Student Profile: Boah Kim

February 07, 2023

Boah Kim is currently working on her PhD degree in Gerontology. She completed her master's degree in Public Health from Seoul National University. Boah's research will focus on three interrelated theses papers to highlight the experiences of informal caregivers that provide integrated care for older adults.

Can you tell me about your academic background? Specifically, what led you to the Gerontology program at SFU?

I obtained my master’s degree in Public Health from Seoul National University. Afterward, I worked as a scientific researcher at the Institute of Dementia in the National Medical Center (NMC) in South Korea, conducting many national research projects. I particularly enjoyed the project building the 2021-2025 national dementia strategy and the project researching global trends in dementia policy as these projects added depth to my expertise and amplified my interest in the field.

My involvement in the NMC’s various projects on health policy for older adults shaped my goal to become a specialist in aging research. This passion and motivation naturally led me to the gerontology program at SFU, especially because I was very much impressed by the department’s abundant and distinguished infrastructure that allows students to conduct in-depth aging studies with professional insight.

Can you tell me how you became interested in Gerontology?

I am from South Korea, one of the world’s fastest-aging countries. Growing up, I naturally observed how aging impacts not only the individual but society as a whole. This triggered my interest in the field. I began to perceive aging, a natural process, as a subject of study and research for dissecting a wide range of issues accompanying aging and how it touches every nook and cranny of our daily life. I find it very interesting to identify the direct and indirect, causal and non-causal relationships between aging and social changes related thereto. Ultimately, I want to contribute to improving the quality of life of older adults and their informal caregivers.

What is your research about? How does your supervisor facilitate your goals?

My Ph.D. dissertation will focus on three interrelated theses papers. The first paper will be a scoping review of the experiences and perspectives of informal caregivers on integrated care for older adults. The second paper will utilize the General Social Survey (GSS) to conduct secondary data analysis with the goal of investigating key factors that contribute to the difficulties faced by informal caregivers when navigating the community and health care systems. The third paper will be a qualitative study focusing on the experiences and perspectives of informal caregivers in providing integrated care while navigating the systems.

Professor Andrew Wister, my senior supervisor, is very supportive of work and daily endeavors in various ways. First of all, he greatly helped me shape my research proposal. To make the proposal more concrete and specific, Dr. Wister gave his time to have frequent meetings and discussions on potential research ideas, as well as my general academic progress during the doctoral program. Moreover, he provided me with a variety of research opportunities so that I could develop my research skills and broaden my view. Secondly, he has also been very supportive of my daily endeavors, helping me to better adapt to the new environment in Vancouver. His in-depth understanding of the difficulties faced by an international Ph.D. student has alleviated this burden. Such wonderful support allows me to not only focus on my doctoral study but also enjoy my life inside and outside the campus.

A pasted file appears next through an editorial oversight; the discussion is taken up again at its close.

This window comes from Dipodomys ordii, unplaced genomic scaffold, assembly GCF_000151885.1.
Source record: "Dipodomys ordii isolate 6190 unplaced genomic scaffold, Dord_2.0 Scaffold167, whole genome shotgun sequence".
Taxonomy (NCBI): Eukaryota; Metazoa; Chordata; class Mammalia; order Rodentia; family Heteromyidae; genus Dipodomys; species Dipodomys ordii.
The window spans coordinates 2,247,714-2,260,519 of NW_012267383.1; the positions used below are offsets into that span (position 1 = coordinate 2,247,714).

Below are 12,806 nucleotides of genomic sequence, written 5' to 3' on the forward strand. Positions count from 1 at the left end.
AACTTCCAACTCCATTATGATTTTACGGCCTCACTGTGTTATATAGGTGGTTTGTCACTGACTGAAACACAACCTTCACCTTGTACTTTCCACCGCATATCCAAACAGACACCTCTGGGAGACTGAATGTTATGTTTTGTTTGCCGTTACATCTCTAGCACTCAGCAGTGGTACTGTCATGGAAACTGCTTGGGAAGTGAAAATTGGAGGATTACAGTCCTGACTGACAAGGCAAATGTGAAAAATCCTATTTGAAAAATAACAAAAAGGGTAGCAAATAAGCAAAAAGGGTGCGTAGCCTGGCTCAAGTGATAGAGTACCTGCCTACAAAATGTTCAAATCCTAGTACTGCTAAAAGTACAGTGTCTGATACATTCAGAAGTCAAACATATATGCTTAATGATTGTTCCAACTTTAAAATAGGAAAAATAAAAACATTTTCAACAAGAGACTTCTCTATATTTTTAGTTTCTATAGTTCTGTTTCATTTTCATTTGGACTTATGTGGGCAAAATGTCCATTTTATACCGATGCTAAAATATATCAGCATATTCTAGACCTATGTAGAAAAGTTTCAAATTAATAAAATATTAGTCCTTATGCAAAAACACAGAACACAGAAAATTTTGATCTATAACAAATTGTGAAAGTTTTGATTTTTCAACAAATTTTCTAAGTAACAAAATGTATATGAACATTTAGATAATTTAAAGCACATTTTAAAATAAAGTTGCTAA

Outside of school, are you involved in any research projects or community initiatives?

I am now working as a research assistant for a research project focusing on social isolation among older adults with my supervisor Dr. Wister and Lun Li, an assistant professor in Social Work at MacEwan University. I have been conducting systematic reviews regarding the social isolation and loneliness of informal caregivers and I am planning to do a second data analysis using the Canadian Longitudinal Study on Aging (CLSA) in line with this research topic.

Also, as one of the executive members of the Gerontology Graduate Caucus (GGC), I have been actively engaged in various events for the Department, such as Careers Night and other social/recreational activities being held throughout the year.

What are your plans after you finish your program?

I want to stay in academia to continue my journey to be a specialist in gerontology. By constantly improving my research capabilities and enriching relevant field experience, I hope to contribute to implementing a more desirable community and health care system capable of fulfilling the complex needs of older adults and their caregivers. As one of the means to influence the implementation of such a desirable community, I am eager to foster and train new generations of gerontologists by teaching in higher education and sharing my experience and knowledge with my students.

Do you have any advice for prospective students interested in Gerontology?

  1. Remind yourself often why you first became interested in Gerontology or related fields. This will keep you focused on your long journey.
  2. Don’t be afraid of building networks across various fields. Gerontology involves a wide range of disciplines with people from various backgrounds. The networks you build now will go a long way.

Connect with Boah at: